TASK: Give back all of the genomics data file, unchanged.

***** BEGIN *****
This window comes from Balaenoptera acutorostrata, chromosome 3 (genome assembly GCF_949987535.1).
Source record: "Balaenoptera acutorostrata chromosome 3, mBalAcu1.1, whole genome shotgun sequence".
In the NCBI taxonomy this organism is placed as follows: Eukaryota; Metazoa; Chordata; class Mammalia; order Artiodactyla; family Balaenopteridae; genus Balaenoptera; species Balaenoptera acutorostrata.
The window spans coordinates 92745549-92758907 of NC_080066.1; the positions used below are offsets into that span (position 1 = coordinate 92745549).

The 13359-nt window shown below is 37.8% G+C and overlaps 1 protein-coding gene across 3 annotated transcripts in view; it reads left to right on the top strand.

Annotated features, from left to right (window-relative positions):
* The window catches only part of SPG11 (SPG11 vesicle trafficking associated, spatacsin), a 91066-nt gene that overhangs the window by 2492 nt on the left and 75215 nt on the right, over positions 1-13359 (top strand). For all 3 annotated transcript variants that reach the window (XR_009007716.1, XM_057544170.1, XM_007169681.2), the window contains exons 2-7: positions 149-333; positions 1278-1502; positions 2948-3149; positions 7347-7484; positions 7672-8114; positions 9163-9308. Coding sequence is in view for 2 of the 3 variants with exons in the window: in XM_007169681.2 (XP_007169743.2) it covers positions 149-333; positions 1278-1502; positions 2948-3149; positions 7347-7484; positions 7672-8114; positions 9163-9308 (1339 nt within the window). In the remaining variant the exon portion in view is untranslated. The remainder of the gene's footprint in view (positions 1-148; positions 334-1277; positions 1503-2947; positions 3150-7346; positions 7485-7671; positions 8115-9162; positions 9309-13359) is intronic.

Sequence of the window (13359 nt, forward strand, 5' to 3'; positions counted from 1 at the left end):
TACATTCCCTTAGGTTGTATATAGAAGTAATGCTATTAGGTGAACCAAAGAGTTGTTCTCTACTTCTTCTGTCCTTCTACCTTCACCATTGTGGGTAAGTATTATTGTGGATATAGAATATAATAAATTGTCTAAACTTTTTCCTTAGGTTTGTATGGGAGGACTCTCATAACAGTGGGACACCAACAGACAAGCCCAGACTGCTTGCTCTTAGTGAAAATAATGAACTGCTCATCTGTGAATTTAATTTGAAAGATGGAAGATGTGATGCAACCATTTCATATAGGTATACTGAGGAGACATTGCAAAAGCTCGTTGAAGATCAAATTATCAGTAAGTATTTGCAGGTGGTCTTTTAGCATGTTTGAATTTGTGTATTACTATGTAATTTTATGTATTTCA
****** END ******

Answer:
This window comes from Balaenoptera acutorostrata, chromosome 3 (genome assembly GCF_949987535.1).
Source record: "Balaenoptera acutorostrata chromosome 3, mBalAcu1.1, whole genome shotgun sequence".
In the NCBI taxonomy this organism is placed as follows: Eukaryota; Metazoa; Chordata; class Mammalia; order Artiodactyla; family Balaenopteridae; genus Balaenoptera; species Balaenoptera acutorostrata.
The window spans coordinates 92745549-92758907 of NC_080066.1; the positions used below are offsets into that span (position 1 = coordinate 92745549).

The 13359-nt window shown below is 37.8% G+C and overlaps 1 protein-coding gene across 3 annotated transcripts in view; it reads left to right on the top strand.

Annotated features, from left to right (window-relative positions):
* The window catches only part of SPG11 (SPG11 vesicle trafficking associated, spatacsin), a 91066-nt gene that overhangs the window by 2492 nt on the left and 75215 nt on the right, over positions 1-13359 (top strand). For all 3 annotated transcript variants that reach the window (XR_009007716.1, XM_057544170.1, XM_007169681.2), the window contains exons 2-7: positions 149-333; positions 1278-1502; positions 2948-3149; positions 7347-7484; positions 7672-8114; positions 9163-9308. Coding sequence is in view for 2 of the 3 variants with exons in the window: in XM_007169681.2 (XP_007169743.2) it covers positions 149-333; positions 1278-1502; positions 2948-3149; positions 7347-7484; positions 7672-8114; positions 9163-9308 (1339 nt within the window). In the remaining variant the exon portion in view is untranslated. The remainder of the gene's footprint in view (positions 1-148; positions 334-1277; positions 1503-2947; positions 3150-7346; positions 7485-7671; positions 8115-9162; positions 9309-13359) is intronic.

Sequence of the window (13359 nt, forward strand, 5' to 3'; positions counted from 1 at the left end):
TACATTCCCTTAGGTTGTATATAGAAGTAATGCTATTAGGTGAACCAAAGAGTTGTTCTCTACTTCTTCTGTCCTTCTACCTTCACCATTGTGGGTAAGTATTATTGTGGATATAGAATATAATAAATTGTCTAAACTTTTTCCTTAGGTTTGTATGGGAGGACTCTCATAACAGTGGGACACCAACAGACAAGCCCAGACTGCTTGCTCTTAGTGAAAATAATGAACTGCTCATCTGTGAATTTAATTTGAAAGATGGAAGATGTGATGCAACCATTTCATATAGGTATACTGAGGAGACATTGCAAAAGCTCGTTGAAGATCAAATTATCAGTAAGTATTTGCAGGTGGTCTTTTAGCATGTTTGAATTTGTGTATTACTATGTAATTTTATGTATTTCA